Using just her body and a piece of charcoal, New Orleans-based performance artist Heather Hansen bends and twists in fluid motions across the surface of paper to create beautifully rough symmetrical shapes and patterns. Her captivating performances involve dance-like movements that are just as much the main focus as the final, large-scale drawings.
Watching her process is a mesmerizing experience where lines emerge from her many natural, physical gestures. Without hesitation, she repeats her movements and smears the lines together into the final, unpredictable works. She then lifts her body off of the page to reveal the one-of-a-kind pieces.
Hansen quotes Joseph Campbell as part of her inspiration behind her work: "The goal of life is to make your heartbeat match the beat of the universe. To match your nature with Nature.” Currently, Hansen's work is being shown in a group exhibition, The Value of a Line, at The Ochi Gallery in Ketchum, Idaho, through March 31, 2014.
Clay seems to come alive in these detailed sculptures by Hong-Kong based artist Johnson Tsang. Each one of his hand-crafted scenes is filled with energetic movements that seem to be frozen in time, many of which are created in the artist's signature style where human faces are blended into splashing, flowing liquids.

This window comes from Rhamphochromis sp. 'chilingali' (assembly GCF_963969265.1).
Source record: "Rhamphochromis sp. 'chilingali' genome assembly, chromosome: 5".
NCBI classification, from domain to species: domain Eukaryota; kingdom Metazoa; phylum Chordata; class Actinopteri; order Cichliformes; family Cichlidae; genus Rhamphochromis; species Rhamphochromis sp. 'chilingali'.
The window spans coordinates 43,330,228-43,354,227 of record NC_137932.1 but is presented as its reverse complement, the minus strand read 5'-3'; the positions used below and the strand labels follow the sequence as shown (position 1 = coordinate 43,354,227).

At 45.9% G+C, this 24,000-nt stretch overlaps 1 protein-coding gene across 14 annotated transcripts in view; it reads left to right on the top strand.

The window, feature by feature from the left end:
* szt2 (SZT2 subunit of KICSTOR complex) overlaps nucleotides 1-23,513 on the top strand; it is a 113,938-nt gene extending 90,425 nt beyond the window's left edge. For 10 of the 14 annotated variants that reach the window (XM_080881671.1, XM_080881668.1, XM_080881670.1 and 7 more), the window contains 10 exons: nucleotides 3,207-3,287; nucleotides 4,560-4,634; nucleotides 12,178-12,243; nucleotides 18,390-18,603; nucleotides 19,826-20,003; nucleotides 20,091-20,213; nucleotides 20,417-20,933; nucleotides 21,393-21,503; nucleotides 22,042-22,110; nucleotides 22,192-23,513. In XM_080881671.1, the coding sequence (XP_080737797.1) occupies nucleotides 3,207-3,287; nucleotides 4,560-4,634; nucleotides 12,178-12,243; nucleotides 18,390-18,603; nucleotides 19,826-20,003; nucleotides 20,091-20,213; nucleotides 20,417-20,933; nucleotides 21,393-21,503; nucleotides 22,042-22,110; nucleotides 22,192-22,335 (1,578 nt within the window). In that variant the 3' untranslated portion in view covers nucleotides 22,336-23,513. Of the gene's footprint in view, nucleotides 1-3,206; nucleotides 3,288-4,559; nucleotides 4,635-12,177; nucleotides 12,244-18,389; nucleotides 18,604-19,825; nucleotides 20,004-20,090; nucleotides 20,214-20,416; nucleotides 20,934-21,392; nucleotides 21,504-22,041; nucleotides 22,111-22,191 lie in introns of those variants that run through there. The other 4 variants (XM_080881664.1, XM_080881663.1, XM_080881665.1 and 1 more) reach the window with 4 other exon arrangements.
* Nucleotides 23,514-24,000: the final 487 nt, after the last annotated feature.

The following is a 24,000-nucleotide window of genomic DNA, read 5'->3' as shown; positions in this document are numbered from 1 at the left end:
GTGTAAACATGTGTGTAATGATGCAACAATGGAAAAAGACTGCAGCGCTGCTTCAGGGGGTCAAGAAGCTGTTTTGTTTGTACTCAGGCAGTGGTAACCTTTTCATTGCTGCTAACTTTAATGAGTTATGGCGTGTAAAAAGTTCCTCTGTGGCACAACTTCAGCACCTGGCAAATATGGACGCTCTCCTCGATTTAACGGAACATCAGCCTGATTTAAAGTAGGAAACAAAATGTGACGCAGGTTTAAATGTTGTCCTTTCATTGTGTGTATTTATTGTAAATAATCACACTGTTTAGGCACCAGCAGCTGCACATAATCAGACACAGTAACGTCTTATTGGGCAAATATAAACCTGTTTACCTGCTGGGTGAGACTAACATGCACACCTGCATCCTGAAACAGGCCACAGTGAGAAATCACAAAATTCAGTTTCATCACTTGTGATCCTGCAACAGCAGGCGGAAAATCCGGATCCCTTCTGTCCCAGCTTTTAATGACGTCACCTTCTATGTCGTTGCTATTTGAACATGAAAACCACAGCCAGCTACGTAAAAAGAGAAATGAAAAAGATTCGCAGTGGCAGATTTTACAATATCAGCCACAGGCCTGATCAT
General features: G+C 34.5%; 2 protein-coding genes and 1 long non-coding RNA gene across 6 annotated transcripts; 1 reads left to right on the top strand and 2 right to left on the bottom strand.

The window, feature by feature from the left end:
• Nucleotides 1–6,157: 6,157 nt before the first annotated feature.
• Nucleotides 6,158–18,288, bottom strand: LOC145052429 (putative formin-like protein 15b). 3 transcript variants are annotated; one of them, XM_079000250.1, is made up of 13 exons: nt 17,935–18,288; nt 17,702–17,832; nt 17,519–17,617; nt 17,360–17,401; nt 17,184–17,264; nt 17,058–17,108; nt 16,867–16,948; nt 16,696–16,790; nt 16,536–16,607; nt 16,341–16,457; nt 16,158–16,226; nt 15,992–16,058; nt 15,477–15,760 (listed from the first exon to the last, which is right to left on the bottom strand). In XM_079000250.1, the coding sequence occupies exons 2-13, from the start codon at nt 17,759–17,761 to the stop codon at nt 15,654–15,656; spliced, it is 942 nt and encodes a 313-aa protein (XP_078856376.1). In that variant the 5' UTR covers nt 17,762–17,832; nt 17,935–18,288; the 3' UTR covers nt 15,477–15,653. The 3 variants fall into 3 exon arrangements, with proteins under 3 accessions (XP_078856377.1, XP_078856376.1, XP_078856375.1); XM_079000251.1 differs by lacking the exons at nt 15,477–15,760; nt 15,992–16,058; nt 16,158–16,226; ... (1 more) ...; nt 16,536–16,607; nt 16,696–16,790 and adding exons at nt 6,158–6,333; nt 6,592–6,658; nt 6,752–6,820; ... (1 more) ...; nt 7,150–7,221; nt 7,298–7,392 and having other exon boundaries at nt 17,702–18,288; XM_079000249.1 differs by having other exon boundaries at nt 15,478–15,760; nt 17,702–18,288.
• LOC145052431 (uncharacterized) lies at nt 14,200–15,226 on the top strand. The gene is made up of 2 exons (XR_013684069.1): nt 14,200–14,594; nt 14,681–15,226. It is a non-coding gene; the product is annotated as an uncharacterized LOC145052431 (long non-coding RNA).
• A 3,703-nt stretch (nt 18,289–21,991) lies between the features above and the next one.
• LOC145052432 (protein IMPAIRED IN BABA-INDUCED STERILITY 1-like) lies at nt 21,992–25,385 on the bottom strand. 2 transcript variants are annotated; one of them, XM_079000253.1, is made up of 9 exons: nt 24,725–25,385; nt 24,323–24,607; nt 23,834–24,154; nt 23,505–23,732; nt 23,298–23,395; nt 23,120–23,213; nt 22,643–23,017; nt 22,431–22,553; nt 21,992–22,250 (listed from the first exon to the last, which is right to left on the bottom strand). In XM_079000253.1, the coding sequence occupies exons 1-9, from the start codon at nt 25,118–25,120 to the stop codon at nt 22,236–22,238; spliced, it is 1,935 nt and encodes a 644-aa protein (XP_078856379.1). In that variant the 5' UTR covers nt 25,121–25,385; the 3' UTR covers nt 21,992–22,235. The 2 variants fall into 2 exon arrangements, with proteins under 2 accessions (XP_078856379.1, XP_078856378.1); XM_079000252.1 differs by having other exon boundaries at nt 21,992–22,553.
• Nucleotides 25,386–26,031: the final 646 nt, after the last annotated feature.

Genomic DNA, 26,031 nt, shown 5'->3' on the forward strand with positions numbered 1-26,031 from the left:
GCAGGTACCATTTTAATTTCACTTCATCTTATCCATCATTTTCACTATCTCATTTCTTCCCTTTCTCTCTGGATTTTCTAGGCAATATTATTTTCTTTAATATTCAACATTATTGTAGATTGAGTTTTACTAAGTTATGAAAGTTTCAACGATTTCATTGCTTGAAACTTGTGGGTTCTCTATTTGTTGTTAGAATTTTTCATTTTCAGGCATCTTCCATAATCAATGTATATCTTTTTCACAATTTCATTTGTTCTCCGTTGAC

Living Clay is a recent show currently on exhibit at the Yingge Ceramics Museum in Taiwan. The series merges human elements together with objects to create surreal forms that spark the viewer's imagination. All of Tsang's ceramic works are humorous at first glance, but they also invite viewers to discover a deeper message beyond the surface of the material.
According to Yingge Ceramics Museum, the pieces are an exploration of social and environmental issues, and "they are also reflections and satires of the human condition. Realized through his extraordinary sense of imagination and creativity, Tsang exemplifies the perfect marriage between ceramic form and meaning."
In English, the title of husband and wife photographer team Kurt and Edwige Moses‘ photo series Un Petit Monde translates into “A Small World,” but there’s nothing small about the world the duo have created for the series, only its inhabitants.
The series began all the way back in 2010 “as a way to relax and explore a more creative side of my photography,” explains Kurt. “It has grown into a passion of ours and we now focus 75% of our time creating, processing, planning and building a library of fine art photographs.”
Kurt and Edwige travel all over the United States in their vintage RV (you can read about that here) setting up miniature scenes that depict everything from the daily grind of a 9-5 lifestyle, to adventures like skiing or battling a giant squid, to more relaxing endeavors like gardening — although gardening takes on a whole new meaning when the flowers are bigger than you are.
It’s a playful series that is meant to make you smile and, perhaps, inspire a bit of wanderlust at times: